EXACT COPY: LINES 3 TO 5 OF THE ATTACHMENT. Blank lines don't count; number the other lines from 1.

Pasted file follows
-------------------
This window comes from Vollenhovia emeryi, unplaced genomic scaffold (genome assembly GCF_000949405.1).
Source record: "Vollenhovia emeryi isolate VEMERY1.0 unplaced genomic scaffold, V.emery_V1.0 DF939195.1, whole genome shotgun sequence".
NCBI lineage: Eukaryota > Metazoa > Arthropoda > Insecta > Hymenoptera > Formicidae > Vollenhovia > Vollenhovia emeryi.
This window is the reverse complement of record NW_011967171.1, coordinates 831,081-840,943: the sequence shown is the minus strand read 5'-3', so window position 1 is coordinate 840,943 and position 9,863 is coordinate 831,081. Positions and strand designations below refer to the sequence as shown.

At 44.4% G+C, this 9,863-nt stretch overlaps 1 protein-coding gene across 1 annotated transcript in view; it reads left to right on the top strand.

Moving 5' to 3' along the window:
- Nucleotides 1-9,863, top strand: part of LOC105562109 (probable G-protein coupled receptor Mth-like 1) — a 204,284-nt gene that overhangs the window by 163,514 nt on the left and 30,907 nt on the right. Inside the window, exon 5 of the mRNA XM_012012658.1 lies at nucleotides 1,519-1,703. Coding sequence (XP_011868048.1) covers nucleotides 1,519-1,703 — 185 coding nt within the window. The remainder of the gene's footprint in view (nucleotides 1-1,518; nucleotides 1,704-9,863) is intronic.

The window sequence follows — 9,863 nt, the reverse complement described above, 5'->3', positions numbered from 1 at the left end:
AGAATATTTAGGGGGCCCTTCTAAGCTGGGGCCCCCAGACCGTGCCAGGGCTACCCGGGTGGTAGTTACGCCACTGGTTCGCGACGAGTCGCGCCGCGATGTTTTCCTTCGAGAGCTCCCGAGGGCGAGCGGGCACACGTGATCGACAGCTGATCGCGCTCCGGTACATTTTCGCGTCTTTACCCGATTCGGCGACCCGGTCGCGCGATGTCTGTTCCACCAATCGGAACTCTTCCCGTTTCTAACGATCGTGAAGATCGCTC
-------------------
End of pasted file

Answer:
NCBI lineage: Eukaryota > Metazoa > Arthropoda > Insecta > Hymenoptera > Formicidae > Vollenhovia > Vollenhovia emeryi.
This window is the reverse complement of record NW_011967171.1, coordinates 831,081-840,943: the sequence shown is the minus strand read 5'-3', so window position 1 is coordinate 840,943 and position 9,863 is coordinate 831,081. Positions and strand designations below refer to the sequence as shown.

At 44.4% G+C, this 9,863-nt stretch overlaps 1 protein-coding gene across 1 annotated transcript in view; it reads left to right on the top strand.